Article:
The prevalence of accidents and unintentional injuries resulting in death was high in the U.S., responsible for over 200,000 deaths. This was equivalent to 61 deaths every 100,000. Of which, 13 deaths every 100,000 were due to unintentional falls. Another 13 of every 100,000 deaths, or 40,698 deaths, were due to motor vehicle traffic deaths. Unintentional poisoning also resulted in 87,404 deaths in the U.S.
There were almost 25M physical office visits for unintentional injuries, and almost 98M emergency department visits for unintentional injuries.
The CDC’s 2020 data revealed that one in six deaths from cardiovascular disease was due to stroke. This was equivalent to one person having a stroke every 40 seconds. Every 3.5 minutes, there was a death attributed to a stroke.
The majority of strokes in the U.S. every year are first or new strokes. Almost 90% of all strokes are considered ischemic strokes, where blood flow to the brain gets blocked. The U.S. lost nearly $53 billion between 2017 and 2018 to costs associated with health care services, medicines, and lost productivity.
Since one in every three American adults having at least one of the leading causes of stroke, such as high cholesterol, high blood pressure, smoking, obesity, and diabetes, Americans are at risk for stroke, according to the CDC.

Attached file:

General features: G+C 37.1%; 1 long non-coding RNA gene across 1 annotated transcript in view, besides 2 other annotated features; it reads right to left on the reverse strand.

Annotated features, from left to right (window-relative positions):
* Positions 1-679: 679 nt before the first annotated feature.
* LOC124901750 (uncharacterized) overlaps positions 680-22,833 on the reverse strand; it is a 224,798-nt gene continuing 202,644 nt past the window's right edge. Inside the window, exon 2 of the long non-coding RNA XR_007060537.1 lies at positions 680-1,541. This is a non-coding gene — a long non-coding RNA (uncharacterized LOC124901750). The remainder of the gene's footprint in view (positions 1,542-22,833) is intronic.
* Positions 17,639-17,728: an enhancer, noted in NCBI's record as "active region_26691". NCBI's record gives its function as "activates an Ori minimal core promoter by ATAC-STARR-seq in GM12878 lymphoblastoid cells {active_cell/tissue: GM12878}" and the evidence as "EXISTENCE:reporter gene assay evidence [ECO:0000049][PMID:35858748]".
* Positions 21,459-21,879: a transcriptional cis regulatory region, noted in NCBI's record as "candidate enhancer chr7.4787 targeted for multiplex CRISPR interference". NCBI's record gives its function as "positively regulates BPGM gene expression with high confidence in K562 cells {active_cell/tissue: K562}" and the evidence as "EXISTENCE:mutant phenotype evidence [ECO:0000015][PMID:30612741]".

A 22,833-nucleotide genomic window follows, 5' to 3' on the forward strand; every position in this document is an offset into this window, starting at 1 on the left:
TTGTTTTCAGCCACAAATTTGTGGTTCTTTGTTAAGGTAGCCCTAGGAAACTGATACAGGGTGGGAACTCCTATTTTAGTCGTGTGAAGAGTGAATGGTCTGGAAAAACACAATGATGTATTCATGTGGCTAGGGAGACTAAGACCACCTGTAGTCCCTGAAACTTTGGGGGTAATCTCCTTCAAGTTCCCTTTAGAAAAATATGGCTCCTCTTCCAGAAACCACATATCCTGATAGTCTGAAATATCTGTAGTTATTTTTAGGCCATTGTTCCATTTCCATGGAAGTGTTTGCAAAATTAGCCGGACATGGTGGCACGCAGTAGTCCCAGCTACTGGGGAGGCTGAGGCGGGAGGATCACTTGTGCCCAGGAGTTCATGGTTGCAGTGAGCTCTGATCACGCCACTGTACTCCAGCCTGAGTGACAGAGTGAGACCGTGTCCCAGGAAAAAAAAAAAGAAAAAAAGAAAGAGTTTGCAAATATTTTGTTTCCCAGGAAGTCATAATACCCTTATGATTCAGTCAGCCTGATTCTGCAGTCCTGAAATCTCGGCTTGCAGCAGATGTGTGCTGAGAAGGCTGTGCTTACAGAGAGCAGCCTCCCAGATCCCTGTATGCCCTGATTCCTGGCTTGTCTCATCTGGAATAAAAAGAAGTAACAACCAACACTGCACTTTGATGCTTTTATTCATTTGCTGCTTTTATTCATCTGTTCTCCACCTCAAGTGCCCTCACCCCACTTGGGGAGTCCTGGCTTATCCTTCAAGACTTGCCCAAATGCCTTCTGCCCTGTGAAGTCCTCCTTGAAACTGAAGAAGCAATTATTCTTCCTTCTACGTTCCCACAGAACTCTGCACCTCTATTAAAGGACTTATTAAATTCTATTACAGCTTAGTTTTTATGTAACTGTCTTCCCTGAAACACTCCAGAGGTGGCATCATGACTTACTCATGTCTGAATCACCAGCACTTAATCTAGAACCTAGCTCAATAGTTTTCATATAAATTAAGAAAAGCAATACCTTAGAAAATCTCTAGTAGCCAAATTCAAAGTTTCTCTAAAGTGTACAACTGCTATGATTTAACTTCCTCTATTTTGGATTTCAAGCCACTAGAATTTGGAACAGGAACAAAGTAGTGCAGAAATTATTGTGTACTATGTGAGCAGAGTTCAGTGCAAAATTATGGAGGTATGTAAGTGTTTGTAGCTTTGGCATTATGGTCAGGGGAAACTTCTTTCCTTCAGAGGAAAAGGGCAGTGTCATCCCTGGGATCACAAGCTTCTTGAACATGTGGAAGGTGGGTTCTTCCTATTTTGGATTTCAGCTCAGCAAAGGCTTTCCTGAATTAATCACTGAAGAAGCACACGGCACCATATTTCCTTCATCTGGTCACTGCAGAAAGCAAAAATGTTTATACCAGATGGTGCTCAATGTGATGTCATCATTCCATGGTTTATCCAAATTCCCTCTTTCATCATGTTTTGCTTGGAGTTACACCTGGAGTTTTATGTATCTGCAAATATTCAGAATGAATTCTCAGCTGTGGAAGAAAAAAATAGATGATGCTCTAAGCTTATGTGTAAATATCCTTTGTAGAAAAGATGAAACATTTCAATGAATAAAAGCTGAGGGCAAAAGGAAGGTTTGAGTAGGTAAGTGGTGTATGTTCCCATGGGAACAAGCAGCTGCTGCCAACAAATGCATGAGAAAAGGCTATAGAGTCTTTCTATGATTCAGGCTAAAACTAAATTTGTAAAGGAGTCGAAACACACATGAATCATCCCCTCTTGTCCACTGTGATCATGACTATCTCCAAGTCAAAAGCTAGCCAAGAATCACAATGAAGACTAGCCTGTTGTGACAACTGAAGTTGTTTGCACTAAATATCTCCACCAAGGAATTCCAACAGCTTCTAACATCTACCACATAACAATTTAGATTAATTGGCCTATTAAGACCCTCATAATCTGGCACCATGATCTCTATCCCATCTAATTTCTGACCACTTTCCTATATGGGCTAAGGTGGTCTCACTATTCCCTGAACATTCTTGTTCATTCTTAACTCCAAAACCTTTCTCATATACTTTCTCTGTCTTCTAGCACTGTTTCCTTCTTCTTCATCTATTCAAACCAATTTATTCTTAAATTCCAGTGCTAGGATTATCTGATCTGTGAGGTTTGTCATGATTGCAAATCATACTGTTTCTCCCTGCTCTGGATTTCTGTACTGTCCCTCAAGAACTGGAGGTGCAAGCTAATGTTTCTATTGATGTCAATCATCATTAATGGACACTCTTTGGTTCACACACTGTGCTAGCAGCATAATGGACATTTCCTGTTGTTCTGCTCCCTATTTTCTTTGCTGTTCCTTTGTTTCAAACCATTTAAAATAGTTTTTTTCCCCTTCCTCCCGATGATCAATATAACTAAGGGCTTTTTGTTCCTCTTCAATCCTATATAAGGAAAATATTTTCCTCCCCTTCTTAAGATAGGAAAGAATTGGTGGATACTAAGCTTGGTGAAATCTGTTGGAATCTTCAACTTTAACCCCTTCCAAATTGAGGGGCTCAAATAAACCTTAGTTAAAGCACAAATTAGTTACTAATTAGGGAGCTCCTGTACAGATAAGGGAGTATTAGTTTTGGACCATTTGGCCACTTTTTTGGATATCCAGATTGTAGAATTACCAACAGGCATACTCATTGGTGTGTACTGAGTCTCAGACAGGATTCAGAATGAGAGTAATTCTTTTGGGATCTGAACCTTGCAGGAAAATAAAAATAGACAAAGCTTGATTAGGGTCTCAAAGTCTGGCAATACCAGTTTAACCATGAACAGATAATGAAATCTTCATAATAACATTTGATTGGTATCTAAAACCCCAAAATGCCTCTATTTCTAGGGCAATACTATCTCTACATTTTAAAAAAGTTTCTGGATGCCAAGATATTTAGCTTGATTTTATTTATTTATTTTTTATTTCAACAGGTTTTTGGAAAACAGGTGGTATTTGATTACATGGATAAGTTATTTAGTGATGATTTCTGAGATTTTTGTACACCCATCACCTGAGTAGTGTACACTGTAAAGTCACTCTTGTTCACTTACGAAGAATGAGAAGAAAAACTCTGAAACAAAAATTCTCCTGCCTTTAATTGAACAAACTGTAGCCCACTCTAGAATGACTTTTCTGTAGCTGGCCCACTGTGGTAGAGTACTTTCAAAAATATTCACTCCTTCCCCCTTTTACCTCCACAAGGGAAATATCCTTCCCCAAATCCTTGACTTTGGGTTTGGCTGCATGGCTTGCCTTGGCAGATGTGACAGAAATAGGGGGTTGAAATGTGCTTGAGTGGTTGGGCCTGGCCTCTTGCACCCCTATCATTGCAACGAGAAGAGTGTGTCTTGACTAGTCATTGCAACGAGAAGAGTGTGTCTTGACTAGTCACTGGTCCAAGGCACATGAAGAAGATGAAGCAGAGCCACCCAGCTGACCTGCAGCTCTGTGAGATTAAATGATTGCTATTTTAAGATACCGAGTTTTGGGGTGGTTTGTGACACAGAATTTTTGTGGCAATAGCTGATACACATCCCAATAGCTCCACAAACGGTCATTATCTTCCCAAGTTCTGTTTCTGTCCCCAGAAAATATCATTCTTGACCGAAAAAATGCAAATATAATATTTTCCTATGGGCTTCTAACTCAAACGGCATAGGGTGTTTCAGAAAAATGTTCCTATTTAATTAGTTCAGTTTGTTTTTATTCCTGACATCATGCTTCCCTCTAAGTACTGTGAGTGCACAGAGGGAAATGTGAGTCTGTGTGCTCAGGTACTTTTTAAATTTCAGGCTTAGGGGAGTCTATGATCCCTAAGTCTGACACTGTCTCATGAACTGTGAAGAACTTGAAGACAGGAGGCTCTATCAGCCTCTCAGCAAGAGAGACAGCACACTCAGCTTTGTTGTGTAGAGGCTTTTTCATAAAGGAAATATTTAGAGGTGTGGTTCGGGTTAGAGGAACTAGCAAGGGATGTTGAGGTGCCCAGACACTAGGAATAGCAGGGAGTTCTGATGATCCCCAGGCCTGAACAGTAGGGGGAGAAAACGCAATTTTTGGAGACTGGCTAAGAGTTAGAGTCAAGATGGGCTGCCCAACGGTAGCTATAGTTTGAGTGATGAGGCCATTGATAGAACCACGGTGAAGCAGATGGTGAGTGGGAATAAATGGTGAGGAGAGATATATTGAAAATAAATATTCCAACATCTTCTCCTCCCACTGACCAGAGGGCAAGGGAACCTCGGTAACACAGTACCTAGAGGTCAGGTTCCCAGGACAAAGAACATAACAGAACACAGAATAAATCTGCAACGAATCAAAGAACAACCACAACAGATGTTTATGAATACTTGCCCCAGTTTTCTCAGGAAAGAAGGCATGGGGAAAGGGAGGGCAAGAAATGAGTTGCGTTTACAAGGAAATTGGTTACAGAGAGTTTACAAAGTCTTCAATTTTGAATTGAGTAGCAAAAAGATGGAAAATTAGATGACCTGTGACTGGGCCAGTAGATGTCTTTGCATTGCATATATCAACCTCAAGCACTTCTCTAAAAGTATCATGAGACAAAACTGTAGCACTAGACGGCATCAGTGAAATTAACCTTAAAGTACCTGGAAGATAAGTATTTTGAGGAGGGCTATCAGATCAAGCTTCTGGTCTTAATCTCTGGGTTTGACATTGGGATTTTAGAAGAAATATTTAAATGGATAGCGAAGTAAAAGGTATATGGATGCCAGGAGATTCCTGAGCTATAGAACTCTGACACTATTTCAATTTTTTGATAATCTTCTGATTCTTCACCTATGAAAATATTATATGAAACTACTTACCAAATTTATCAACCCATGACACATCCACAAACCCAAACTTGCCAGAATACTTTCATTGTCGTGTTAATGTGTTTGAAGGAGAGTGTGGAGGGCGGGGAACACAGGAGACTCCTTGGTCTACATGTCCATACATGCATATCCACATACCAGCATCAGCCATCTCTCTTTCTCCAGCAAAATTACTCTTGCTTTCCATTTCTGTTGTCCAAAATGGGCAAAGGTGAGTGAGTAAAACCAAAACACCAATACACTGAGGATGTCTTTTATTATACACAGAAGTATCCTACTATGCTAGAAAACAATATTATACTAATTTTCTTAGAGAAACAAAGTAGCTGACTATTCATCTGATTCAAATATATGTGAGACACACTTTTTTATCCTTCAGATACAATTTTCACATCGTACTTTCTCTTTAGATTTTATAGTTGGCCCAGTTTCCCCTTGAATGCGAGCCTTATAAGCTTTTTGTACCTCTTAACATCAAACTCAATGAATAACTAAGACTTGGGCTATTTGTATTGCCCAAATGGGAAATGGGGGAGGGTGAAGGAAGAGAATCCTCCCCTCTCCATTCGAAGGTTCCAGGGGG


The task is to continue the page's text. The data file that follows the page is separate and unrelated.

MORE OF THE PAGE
In strokes that do not result in death, it may also be a leading cause of long-term disability. The risk of having a stroke varies with race and ethnicity. Though the risk for stroke increases as a person ages, strokes may occur at any age.
According to the National Health Interview Survey of 2019-2020, 5% of adults were diagnosed with COPD, emphysema, or chronic bronchitis. The sixth leading cause of death in the U.S. resulted in 46.3 deaths per 100,000. Bronchitis (chronic and unspecified deaths) resulted in 457 deaths, while emphysema resulted in 7,425 deaths. Other chronic lower respiratory diseases (excluding asthma) resulted in almost 48 deaths in every 100,000 people.
One of the leading causes of death in America is Alzheimer’s disease, the most common type of dementia. This progressive disease begins with mild memory loss and may lead to the loss of the ability to respond to the environment and carry on a conversation.
In 2020, almost 6M Americans were reported to have the disease. The risk of Alzheimer’s increases with age. Alzheimer’s in younger people exists, though uncommon. Scientists are still in the process of studying the full extent of Alzheimer’s. Experts believe that genetics may play a role in disease development. However, a healthy lifestyle may reduce one’s risk for the disease.
Warning signs include memory loss that disrupts daily life, trouble handling money and remembering to pay the bills, difficulty completing familiar tasks at home, poor judgment, misplacing familiar items, inability to retrace one’s steps to find a missing item, and changes in behavior, mood or personality.